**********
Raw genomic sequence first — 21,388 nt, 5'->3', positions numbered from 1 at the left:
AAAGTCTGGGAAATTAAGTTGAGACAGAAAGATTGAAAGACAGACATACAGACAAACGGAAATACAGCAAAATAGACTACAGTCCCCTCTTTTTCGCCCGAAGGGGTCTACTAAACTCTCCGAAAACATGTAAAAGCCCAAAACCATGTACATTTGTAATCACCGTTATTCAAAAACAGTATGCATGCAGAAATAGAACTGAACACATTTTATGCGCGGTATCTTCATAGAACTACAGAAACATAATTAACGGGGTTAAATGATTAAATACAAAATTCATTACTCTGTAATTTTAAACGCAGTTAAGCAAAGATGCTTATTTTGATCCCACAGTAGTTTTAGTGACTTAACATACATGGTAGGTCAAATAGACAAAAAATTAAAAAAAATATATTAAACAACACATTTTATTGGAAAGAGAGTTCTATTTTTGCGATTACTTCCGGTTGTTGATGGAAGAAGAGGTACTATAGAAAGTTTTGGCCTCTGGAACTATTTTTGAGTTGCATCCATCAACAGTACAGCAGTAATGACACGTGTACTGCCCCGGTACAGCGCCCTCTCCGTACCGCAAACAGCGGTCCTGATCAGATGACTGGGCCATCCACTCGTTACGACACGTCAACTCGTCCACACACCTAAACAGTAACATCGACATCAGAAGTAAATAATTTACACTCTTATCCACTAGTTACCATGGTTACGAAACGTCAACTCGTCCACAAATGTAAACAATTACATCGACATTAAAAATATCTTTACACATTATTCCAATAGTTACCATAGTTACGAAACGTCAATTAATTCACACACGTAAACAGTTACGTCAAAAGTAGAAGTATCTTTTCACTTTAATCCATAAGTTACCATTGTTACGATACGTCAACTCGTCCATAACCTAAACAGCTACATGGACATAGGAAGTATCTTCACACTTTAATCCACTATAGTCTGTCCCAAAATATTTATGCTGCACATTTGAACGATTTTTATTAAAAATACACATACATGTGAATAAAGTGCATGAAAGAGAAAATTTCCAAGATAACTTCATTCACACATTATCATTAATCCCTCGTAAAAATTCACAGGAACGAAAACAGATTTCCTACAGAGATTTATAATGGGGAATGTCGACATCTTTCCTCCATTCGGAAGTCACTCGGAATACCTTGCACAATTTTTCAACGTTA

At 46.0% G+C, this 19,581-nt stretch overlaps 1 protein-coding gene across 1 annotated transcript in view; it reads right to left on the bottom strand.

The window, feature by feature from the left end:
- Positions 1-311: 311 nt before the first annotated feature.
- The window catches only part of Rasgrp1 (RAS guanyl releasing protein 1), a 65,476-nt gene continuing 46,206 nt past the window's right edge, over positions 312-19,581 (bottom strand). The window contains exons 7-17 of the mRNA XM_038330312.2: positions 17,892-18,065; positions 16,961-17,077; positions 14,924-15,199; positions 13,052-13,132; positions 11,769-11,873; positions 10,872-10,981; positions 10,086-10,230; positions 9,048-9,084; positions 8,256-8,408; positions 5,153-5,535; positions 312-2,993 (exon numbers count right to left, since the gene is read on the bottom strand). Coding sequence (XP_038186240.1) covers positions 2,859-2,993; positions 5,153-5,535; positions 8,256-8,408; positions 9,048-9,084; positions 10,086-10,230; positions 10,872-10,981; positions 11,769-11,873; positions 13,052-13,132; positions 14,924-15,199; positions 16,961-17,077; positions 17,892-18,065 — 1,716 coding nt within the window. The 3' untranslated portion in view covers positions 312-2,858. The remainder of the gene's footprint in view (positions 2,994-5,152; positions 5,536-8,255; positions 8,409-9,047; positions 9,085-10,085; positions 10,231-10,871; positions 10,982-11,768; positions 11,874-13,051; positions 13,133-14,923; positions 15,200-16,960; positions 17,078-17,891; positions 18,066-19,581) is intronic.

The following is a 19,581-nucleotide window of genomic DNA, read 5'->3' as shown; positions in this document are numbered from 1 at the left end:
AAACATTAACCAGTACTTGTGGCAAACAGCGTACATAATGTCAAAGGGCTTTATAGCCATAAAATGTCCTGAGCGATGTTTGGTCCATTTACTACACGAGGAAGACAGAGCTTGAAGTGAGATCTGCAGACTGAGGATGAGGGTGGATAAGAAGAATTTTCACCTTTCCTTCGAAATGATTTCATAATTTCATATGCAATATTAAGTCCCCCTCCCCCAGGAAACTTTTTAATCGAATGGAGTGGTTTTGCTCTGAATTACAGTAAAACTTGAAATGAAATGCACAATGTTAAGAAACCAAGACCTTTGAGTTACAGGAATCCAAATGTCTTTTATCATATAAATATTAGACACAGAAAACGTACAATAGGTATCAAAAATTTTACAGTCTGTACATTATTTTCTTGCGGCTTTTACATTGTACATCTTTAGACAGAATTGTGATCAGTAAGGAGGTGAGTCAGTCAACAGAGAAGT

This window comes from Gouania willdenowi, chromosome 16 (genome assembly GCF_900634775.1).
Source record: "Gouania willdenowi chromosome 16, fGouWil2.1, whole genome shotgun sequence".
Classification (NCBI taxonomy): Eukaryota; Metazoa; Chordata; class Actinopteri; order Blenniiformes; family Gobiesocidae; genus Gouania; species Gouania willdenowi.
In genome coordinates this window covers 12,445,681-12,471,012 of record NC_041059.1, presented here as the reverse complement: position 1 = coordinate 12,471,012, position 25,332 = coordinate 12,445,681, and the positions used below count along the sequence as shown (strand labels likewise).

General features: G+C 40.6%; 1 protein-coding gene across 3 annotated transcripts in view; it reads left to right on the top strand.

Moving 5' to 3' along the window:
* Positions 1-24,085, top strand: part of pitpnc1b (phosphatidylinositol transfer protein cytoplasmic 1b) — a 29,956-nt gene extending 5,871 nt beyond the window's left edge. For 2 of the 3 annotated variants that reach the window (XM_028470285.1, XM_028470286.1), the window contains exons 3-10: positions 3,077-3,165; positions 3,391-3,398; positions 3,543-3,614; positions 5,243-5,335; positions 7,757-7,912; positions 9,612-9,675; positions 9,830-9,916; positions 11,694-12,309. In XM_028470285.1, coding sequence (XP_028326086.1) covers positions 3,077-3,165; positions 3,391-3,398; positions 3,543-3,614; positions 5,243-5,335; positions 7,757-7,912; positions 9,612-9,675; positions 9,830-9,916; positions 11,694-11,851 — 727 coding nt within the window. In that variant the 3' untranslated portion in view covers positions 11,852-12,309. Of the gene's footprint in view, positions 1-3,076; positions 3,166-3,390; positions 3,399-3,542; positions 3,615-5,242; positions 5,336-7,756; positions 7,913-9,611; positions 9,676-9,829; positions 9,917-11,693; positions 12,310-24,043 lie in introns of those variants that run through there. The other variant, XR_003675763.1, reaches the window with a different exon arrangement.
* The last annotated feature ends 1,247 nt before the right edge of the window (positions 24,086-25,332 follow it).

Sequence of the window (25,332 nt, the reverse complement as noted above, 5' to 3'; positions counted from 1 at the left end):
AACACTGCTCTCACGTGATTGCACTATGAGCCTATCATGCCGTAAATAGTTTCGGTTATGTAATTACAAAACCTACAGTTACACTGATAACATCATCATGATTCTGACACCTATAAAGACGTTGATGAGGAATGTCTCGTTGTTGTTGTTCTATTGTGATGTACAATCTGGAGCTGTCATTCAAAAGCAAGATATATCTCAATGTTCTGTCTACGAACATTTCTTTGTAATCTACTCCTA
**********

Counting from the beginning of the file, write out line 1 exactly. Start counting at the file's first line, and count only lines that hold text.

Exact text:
Raw genomic sequence first — 21,388 nt, 5'->3', positions numbered from 1 at the left: